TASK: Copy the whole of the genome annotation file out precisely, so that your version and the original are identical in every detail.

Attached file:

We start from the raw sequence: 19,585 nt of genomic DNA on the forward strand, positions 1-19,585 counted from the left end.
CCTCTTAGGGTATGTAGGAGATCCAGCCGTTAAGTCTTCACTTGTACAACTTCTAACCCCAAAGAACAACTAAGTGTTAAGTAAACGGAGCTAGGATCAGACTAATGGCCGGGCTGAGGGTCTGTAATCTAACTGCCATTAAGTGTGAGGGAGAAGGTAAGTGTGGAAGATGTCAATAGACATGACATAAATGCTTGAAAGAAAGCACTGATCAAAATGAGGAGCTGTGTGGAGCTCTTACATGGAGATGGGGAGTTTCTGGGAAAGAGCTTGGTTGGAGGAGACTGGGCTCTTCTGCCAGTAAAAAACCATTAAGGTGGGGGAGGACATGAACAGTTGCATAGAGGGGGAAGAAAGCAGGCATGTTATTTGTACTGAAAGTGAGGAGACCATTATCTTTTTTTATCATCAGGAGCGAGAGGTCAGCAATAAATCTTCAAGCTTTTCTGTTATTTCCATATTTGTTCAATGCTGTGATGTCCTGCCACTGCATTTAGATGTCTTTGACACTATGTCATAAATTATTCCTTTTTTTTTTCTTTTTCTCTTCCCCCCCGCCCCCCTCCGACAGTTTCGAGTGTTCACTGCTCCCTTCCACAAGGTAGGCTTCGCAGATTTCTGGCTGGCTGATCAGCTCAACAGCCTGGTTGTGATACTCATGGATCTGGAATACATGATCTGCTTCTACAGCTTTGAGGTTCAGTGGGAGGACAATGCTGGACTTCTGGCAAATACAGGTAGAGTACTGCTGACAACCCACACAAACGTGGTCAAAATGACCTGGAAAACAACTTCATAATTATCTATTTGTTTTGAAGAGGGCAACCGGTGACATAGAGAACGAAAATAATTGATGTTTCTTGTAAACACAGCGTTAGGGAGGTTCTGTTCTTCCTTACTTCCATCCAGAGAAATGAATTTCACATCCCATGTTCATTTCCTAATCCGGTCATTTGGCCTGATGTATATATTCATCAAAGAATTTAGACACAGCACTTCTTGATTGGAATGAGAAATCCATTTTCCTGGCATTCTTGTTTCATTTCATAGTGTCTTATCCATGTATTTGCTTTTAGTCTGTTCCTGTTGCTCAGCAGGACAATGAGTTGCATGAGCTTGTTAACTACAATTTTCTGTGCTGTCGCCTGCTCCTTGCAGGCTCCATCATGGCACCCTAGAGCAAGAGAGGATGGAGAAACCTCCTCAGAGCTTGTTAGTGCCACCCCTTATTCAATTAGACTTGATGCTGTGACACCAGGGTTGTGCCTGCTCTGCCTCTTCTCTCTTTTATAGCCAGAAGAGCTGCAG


We start from the raw sequence: 19,585 nt of genomic DNA on the forward strand, positions 1-19,585 counted from the left end.
CCTCTTAGGGTATGTAGGAGATCCAGCCGTTAAGTCTTCACTTGTACAACTTCTAACCCCAAAGAACAACTAAGTGTTAAGTAAACGGAGCTAGGATCAGACTAATGGCCGGGCTGAGGGTCTGTAATCTAACTGCCATTAAGTGTGAGGGAGAAGGTAAGTGTGGAAGATGTCAATAGACATGACATAAATGCTTGAAAGAAAGCACTGATCAAAATGAGGAGCTGTGTGGAGCTCTTACATGGAGATGGGGAGTTTCTGGGAAAGAGCTTGGTTGGAGGAGACTGGGCTCTTCTGCCAGTAAAAAACCATTAAGGTGGGGGAGGACATGAACAGTTGCATAGAGGGGGAAGAAAGCAGGCATGTTATTTGTACTGAAAGTGAGGAGACCATTATCTTTTTTTATCATCAGGAGCGAGAGGTCAGCAATAAATCTTCAAGCTTTTCTGTTATTTCCATATTTGTTCAATGCTGTGATGTCCTGCCACTGCATTTAGATGTCTTTGACACTATGTCATAAATTATTCCTTTTTTTTTTCTTTTTCTCTTCCCCCCCGCCCCCCTCCGACAGTTTCGAGTGTTCACTGCTCCCTTCCACAAGGTAGGCTTCGCAGATTTCTGGCTGGCTGATCAGCTCAACAGCCTGGTTGTGATACTCATGGATCTGGAATACATGATCTGCTTCTACAGCTTTGAGGTTCAGTGGGAGGACAATGCTGGACTTCTGGCAAATACAGGTAGAGTACTGCTGACAACCCACACAAACGTGGTCAAAATGACCTGGAAAACAACTTCATAATTATCTATTTGTTTTGAAGAGGGCAACCGGTGACATAGAGAACGAAAATAATTGATGTTTCTTGTAAACACAGCGTTAGGGAGGTTCTGTTCTTCCTTACTTCCATCCAGAGAAATGAATTTCACATCCCATGTTCATTTCCTAATCCGGTCATTTGGCCTGATGTATATATTCATCAAAGAATTTAGACACAGCACTTCTTGATTGGAATGAGAAATCCATTTTCCTGGCATTCTTGTTTCATTTCATAGTGTCTTATCCATGTATTTGCTTTTAGTCTGTTCCTGTTGCTCAGCAGGACAATGAGTTGCATGAGCTTGTTAACTACAATTTTCTGTGCTGTCGCCTGCTCCTTGCAGGCTCCATCATGGCACCCTAGAGCAAGAGAGGATGGAGAAACCTCCTCAGAGCTTGTTAGTGCCACCCCTTATTCAATTAGACTTGATGCTGTGACACCAGGGTTGTGCCTGCTCTGCCTCTTCTCTCTTTTATAGCCAGAAGAGCTGCAG